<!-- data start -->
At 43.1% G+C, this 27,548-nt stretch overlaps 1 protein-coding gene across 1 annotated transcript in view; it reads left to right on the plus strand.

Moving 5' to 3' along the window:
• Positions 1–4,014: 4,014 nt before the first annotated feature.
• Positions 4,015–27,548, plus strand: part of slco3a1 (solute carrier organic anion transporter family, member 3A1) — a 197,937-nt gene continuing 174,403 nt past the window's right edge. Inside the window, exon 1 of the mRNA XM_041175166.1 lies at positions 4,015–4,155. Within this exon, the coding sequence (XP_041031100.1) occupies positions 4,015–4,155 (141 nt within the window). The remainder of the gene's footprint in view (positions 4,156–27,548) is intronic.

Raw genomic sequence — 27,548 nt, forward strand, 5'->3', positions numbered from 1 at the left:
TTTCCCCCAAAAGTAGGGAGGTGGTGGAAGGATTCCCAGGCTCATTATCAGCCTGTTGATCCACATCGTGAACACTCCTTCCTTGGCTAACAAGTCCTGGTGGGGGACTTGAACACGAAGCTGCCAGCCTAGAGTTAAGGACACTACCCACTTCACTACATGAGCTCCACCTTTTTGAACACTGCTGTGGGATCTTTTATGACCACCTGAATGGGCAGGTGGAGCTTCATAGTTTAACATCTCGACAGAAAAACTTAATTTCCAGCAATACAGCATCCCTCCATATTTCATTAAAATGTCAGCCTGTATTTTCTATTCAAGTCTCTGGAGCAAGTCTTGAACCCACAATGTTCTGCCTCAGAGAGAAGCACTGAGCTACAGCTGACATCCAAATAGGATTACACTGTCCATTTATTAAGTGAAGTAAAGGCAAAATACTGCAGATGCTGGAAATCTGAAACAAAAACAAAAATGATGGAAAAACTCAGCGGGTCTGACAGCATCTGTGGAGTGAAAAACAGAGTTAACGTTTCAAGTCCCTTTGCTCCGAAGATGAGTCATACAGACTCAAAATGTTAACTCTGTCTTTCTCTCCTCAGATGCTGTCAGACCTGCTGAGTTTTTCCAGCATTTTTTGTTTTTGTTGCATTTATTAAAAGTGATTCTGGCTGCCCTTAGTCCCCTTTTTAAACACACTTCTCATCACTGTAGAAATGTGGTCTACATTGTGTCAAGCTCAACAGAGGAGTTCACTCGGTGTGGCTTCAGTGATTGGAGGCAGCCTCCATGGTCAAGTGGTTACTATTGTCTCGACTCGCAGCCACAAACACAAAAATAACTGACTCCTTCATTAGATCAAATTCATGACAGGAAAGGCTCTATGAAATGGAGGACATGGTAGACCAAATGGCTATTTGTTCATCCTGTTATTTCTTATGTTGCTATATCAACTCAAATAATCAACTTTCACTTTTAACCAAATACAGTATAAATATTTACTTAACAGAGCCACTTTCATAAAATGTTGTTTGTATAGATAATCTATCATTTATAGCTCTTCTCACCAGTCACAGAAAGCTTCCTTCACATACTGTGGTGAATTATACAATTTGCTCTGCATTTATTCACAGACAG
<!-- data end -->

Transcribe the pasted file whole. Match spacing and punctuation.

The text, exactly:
At 43.1% G+C, this 27,548-nt stretch overlaps 1 protein-coding gene across 1 annotated transcript in view; it reads left to right on the plus strand.

Moving 5' to 3' along the window:
• Positions 1–4,014: 4,014 nt before the first annotated feature.
• Positions 4,015–27,548, plus strand: part of slco3a1 (solute carrier organic anion transporter family, member 3A1) — a 197,937-nt gene continuing 174,403 nt past the window's right edge. Inside the window, exon 1 of the mRNA XM_041175166.1 lies at positions 4,015–4,155. Within this exon, the coding sequence (XP_041031100.1) occupies positions 4,015–4,155 (141 nt within the window). The remainder of the gene's footprint in view (positions 4,156–27,548) is intronic.

Raw genomic sequence — 27,548 nt, forward strand, 5'->3', positions numbered from 1 at the left:
TTTCCCCCAAAAGTAGGGAGGTGGTGGAAGGATTCCCAGGCTCATTATCAGCCTGTTGATCCACATCGTGAACACTCCTTCCTTGGCTAACAAGTCCTGGTGGGGGACTTGAACACGAAGCTGCCAGCCTAGAGTTAAGGACACTACCCACTTCACTACATGAGCTCCACCTTTTTGAACACTGCTGTGGGATCTTTTATGACCACCTGAATGGGCAGGTGGAGCTTCATAGTTTAACATCTCGACAGAAAAACTTAATTTCCAGCAATACAGCATCCCTCCATATTTCATTAAAATGTCAGCCTGTATTTTCTATTCAAGTCTCTGGAGCAAGTCTTGAACCCACAATGTTCTGCCTCAGAGAGAAGCACTGAGCTACAGCTGACATCCAAATAGGATTACACTGTCCATTTATTAAGTGAAGTAAAGGCAAAATACTGCAGATGCTGGAAATCTGAAACAAAAACAAAAATGATGGAAAAACTCAGCGGGTCTGACAGCATCTGTGGAGTGAAAAACAGAGTTAACGTTTCAAGTCCCTTTGCTCCGAAGATGAGTCATACAGACTCAAAATGTTAACTCTGTCTTTCTCTCCTCAGATGCTGTCAGACCTGCTGAGTTTTTCCAGCATTTTTTGTTTTTGTTGCATTTATTAAAAGTGATTCTGGCTGCCCTTAGTCCCCTTTTTAAACACACTTCTCATCACTGTAGAAATGTGGTCTACATTGTGTCAAGCTCAACAGAGGAGTTCACTCGGTGTGGCTTCAGTGATTGGAGGCAGCCTCCATGGTCAAGTGGTTACTATTGTCTCGACTCGCAGCCACAAACACAAAAATAACTGACTCCTTCATTAGATCAAATTCATGACAGGAAAGGCTCTATGAAATGGAGGACATGGTAGACCAAATGGCTATTTGTTCATCCTGTTATTTCTTATGTTGCTATATCAACTCAAATAATCAACTTTCACTTTTAACCAAATACAGTATAAATATTTACTTAACAGAGCCACTTTCATAAAATGTTGTTTGTATAGATAATCTATCATTTATAGCTCTTCTCACCAGTCACAGAAAGCTTCCTTCACATACTGTGGTGAATTATACAATTTGCTCTGCATTTATTCACAGACAG